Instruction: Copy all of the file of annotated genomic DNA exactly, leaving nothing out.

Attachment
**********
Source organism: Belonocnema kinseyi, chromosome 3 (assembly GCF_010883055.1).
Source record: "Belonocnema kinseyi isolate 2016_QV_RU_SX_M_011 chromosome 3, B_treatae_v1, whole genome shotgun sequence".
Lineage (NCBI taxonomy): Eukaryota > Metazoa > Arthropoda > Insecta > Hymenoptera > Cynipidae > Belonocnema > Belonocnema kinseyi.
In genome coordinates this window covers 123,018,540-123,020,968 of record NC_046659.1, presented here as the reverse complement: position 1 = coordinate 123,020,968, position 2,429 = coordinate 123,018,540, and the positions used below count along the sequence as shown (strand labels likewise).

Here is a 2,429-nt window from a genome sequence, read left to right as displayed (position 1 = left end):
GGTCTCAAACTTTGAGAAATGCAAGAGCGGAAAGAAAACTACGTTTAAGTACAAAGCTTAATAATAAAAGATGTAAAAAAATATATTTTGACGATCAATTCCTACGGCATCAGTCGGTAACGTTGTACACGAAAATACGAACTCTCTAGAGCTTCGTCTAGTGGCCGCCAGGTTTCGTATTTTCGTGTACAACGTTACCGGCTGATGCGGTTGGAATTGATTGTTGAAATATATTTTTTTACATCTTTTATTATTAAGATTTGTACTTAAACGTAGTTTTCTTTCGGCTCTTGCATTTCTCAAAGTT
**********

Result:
Source organism: Belonocnema kinseyi, chromosome 3 (assembly GCF_010883055.1).
Source record: "Belonocnema kinseyi isolate 2016_QV_RU_SX_M_011 chromosome 3, B_treatae_v1, whole genome shotgun sequence".
Lineage (NCBI taxonomy): Eukaryota > Metazoa > Arthropoda > Insecta > Hymenoptera > Cynipidae > Belonocnema > Belonocnema kinseyi.
In genome coordinates this window covers 123,018,540-123,020,968 of record NC_046659.1, presented here as the reverse complement: position 1 = coordinate 123,020,968, position 2,429 = coordinate 123,018,540, and the positions used below count along the sequence as shown (strand labels likewise).

Here is a 2,429-nt window from a genome sequence, read left to right as displayed (position 1 = left end):
GGTCTCAAACTTTGAGAAATGCAAGAGCGGAAAGAAAACTACGTTTAAGTACAAAGCTTAATAATAAAAGATGTAAAAAAATATATTTTGACGATCAATTCCTACGGCATCAGTCGGTAACGTTGTACACGAAAATACGAACTCTCTAGAGCTTCGTCTAGTGGCCGCCAGGTTTCGTATTTTCGTGTACAACGTTACCGGCTGATGCGGTTGGAATTGATTGTTGAAATATATTTTTTTACATCTTTTATTATTAAGATTTGTACTTAAACGTAGTTTTCTTTCGGCTCTTGCATTTCTCAAAGTT